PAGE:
• Ranette Carlson Ranette Carlson is a senior construction project manager for School District 27J. She oversees capital construction projects including new school buildings and renovations of schools. In her job, she ensures that schools open on time and projects are within budget. “I love seeing the finished product; from an empty dirt field to a beautiful new school for students,” said Carlson. “It’s rewarding being involved in projects that bring pride to the community and give students a functional, safe place to learn.” Carlson said the majority of people she works with are men. “There are also quite a few women in the industry who have essential roles in the projects I have been part of.  I would strongly encourage young women to look into a construction career. It is a career that never gets boring with new challenges every day and new things to learn. Even being a predominately male field, I have rarely encountered anything negative toward women in the industry. In fact, quite the opposite as most workers are happy to share their knowledge and work together as a team.”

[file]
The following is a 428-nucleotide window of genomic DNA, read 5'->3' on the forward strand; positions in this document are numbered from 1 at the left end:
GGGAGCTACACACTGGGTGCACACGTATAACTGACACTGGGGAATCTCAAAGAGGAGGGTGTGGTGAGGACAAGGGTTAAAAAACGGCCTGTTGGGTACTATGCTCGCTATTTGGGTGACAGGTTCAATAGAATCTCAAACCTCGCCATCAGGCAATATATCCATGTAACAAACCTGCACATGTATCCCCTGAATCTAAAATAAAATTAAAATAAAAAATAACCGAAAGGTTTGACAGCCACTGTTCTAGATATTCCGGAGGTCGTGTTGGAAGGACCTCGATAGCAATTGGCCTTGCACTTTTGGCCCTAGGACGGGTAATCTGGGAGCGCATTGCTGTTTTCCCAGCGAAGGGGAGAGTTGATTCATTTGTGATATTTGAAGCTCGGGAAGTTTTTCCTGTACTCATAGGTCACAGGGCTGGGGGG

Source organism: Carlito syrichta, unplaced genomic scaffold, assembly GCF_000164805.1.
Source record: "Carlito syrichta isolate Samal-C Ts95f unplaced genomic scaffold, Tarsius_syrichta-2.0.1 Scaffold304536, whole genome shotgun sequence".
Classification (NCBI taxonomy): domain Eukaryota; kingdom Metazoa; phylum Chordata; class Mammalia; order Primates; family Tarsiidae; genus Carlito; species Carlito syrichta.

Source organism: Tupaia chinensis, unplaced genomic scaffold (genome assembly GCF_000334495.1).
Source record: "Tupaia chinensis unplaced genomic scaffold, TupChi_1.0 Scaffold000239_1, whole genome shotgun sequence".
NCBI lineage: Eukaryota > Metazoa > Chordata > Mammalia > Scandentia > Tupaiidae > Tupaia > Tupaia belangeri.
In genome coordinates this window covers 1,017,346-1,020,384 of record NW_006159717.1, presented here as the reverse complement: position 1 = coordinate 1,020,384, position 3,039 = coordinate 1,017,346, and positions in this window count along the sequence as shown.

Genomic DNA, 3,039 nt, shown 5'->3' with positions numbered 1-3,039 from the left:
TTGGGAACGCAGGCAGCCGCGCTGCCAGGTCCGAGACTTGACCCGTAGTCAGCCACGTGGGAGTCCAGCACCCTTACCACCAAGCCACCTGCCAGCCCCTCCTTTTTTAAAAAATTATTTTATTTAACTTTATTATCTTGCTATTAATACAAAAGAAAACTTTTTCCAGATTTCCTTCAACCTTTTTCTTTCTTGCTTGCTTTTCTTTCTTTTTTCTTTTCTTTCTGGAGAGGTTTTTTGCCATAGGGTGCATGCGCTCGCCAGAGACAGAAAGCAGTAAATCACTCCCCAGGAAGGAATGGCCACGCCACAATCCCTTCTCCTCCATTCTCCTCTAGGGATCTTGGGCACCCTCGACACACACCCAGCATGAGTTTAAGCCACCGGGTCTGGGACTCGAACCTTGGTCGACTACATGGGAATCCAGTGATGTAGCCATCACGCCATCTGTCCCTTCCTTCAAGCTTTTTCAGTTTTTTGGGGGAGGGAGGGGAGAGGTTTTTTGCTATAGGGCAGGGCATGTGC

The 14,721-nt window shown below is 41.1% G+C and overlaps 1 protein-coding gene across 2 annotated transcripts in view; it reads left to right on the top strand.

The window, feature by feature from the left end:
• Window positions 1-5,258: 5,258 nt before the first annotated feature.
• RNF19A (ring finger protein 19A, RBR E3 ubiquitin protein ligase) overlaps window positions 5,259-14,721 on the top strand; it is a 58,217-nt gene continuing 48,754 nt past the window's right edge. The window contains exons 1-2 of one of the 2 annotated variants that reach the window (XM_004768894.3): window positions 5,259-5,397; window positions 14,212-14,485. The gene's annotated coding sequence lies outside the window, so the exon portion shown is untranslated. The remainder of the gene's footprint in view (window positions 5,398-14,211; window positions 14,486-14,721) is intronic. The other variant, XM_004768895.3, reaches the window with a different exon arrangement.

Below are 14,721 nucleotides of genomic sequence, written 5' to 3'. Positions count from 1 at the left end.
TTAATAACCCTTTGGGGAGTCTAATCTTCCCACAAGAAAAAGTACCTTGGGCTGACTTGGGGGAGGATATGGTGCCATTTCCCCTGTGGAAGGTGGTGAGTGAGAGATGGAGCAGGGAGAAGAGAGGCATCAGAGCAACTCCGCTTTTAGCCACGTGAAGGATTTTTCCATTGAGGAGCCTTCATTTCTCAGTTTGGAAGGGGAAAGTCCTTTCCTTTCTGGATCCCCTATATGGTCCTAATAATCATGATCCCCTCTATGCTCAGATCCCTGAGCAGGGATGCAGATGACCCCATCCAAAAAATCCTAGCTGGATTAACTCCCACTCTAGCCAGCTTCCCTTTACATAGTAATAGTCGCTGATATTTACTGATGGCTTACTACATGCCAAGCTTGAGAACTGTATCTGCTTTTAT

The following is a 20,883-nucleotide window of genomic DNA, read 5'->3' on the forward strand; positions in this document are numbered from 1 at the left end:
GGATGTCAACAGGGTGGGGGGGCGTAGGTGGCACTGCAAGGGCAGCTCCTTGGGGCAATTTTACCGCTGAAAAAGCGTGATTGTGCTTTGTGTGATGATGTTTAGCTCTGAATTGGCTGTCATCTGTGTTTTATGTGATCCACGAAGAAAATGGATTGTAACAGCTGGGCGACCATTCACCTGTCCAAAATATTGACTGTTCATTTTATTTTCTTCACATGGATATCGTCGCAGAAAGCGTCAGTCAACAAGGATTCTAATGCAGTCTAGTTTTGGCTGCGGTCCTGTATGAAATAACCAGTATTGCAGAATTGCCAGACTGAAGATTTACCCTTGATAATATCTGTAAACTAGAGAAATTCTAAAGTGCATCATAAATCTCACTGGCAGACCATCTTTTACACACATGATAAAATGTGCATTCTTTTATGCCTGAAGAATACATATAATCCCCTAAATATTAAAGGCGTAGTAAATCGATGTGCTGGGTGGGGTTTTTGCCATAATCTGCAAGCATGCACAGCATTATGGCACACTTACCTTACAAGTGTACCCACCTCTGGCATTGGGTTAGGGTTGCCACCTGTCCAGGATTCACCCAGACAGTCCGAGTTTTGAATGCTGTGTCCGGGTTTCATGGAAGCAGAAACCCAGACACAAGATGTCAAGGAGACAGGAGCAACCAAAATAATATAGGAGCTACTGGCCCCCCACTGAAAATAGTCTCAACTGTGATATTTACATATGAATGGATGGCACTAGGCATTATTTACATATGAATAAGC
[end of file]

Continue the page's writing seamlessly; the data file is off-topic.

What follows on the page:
• Maribel Malpica Maribel Malpica is the 27J Bond Accountant in the School District’s Finance Department. Malpica is in charge of tracking expenses, revenue and investments for the 2015 Bond. She oversees having checks cut or funds wired to pay construction contractors building and renovating schools. The largest check issued to date for the 27J Bond was for more than $5 million--$5,839,680.41 to be exact—and paid to Saunders Construction to build Riverdale Ridge High School. Saunders then turns around and pays their contractors. “It’s awesome to see the construction department spending the money we have budgeted in the Bond, and in return providing new and updated schools for students,” said Malpica. She finds her job interesting. “I love numbers and when the numbers balance out, it makes me happy.”